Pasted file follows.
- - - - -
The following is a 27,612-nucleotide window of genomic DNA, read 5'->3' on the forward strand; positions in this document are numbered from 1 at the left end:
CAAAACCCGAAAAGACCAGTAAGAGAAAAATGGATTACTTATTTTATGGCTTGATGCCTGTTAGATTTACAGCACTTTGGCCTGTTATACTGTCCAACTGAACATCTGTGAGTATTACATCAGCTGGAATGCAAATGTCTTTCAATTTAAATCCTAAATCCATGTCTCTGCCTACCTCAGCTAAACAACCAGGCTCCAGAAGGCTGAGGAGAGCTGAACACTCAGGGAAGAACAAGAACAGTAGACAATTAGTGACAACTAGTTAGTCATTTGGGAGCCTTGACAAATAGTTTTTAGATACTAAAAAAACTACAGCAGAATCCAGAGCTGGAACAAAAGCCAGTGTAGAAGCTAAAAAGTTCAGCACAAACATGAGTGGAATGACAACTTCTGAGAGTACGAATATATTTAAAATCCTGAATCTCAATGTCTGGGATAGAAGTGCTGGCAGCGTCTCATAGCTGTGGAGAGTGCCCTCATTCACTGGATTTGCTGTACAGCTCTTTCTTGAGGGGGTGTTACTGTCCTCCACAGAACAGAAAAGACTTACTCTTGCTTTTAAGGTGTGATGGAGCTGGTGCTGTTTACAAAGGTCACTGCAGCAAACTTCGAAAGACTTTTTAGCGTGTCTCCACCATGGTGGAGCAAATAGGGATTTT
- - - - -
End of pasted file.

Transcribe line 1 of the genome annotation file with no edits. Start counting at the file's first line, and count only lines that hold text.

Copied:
The following is a 27,612-nucleotide window of genomic DNA, read 5'->3' on the forward strand; positions in this document are numbered from 1 at the left end: